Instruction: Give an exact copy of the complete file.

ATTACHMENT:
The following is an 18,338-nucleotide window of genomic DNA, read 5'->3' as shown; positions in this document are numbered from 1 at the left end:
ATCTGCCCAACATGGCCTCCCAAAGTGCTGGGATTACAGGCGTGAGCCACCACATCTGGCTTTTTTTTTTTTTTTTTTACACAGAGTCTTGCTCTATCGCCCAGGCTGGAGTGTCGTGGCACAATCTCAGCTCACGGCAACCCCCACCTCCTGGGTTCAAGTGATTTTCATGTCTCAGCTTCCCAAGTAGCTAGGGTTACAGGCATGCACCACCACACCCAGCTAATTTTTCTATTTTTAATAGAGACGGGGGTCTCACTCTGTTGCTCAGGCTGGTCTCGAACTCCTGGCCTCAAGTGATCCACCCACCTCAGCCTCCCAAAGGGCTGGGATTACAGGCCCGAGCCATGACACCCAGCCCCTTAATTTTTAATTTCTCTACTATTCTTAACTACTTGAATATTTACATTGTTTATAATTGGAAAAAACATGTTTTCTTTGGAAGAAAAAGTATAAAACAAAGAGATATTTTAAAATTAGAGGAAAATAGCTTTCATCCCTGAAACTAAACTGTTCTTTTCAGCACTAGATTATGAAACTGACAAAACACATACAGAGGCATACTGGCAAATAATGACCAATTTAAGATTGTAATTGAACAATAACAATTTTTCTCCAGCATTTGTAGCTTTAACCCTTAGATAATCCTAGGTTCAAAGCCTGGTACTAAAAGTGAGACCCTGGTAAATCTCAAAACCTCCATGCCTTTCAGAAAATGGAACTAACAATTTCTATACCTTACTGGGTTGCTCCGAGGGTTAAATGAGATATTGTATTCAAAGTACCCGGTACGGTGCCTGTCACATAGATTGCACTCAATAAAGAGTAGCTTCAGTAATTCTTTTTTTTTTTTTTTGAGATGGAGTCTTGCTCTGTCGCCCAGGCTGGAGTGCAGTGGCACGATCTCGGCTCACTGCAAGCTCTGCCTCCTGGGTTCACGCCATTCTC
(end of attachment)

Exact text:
The following is an 18,338-nucleotide window of genomic DNA, read 5'->3' as shown; positions in this document are numbered from 1 at the left end:
ATCTGCCCAACATGGCCTCCCAAAGTGCTGGGATTACAGGCGTGAGCCACCACATCTGGCTTTTTTTTTTTTTTTTTTACACAGAGTCTTGCTCTATCGCCCAGGCTGGAGTGTCGTGGCACAATCTCAGCTCACGGCAACCCCCACCTCCTGGGTTCAAGTGATTTTCATGTCTCAGCTTCCCAAGTAGCTAGGGTTACAGGCATGCACCACCACACCCAGCTAATTTTTCTATTTTTAATAGAGACGGGGGTCTCACTCTGTTGCTCAGGCTGGTCTCGAACTCCTGGCCTCAAGTGATCCACCCACCTCAGCCTCCCAAAGGGCTGGGATTACAGGCCCGAGCCATGACACCCAGCCCCTTAATTTTTAATTTCTCTACTATTCTTAACTACTTGAATATTTACATTGTTTATAATTGGAAAAAACATGTTTTCTTTGGAAGAAAAAGTATAAAACAAAGAGATATTTTAAAATTAGAGGAAAATAGCTTTCATCCCTGAAACTAAACTGTTCTTTTCAGCACTAGATTATGAAACTGACAAAACACATACAGAGGCATACTGGCAAATAATGACCAATTTAAGATTGTAATTGAACAATAACAATTTTTCTCCAGCATTTGTAGCTTTAACCCTTAGATAATCCTAGGTTCAAAGCCTGGTACTAAAAGTGAGACCCTGGTAAATCTCAAAACCTCCATGCCTTTCAGAAAATGGAACTAACAATTTCTATACCTTACTGGGTTGCTCCGAGGGTTAAATGAGATATTGTATTCAAAGTACCCGGTACGGTGCCTGTCACATAGATTGCACTCAATAAAGAGTAGCTTCAGTAATTCTTTTTTTTTTTTTTTGAGATGGAGTCTTGCTCTGTCGCCCAGGCTGGAGTGCAGTGGCACGATCTCGGCTCACTGCAAGCTCTGCCTCCTGGGTTCACGCCATTCTC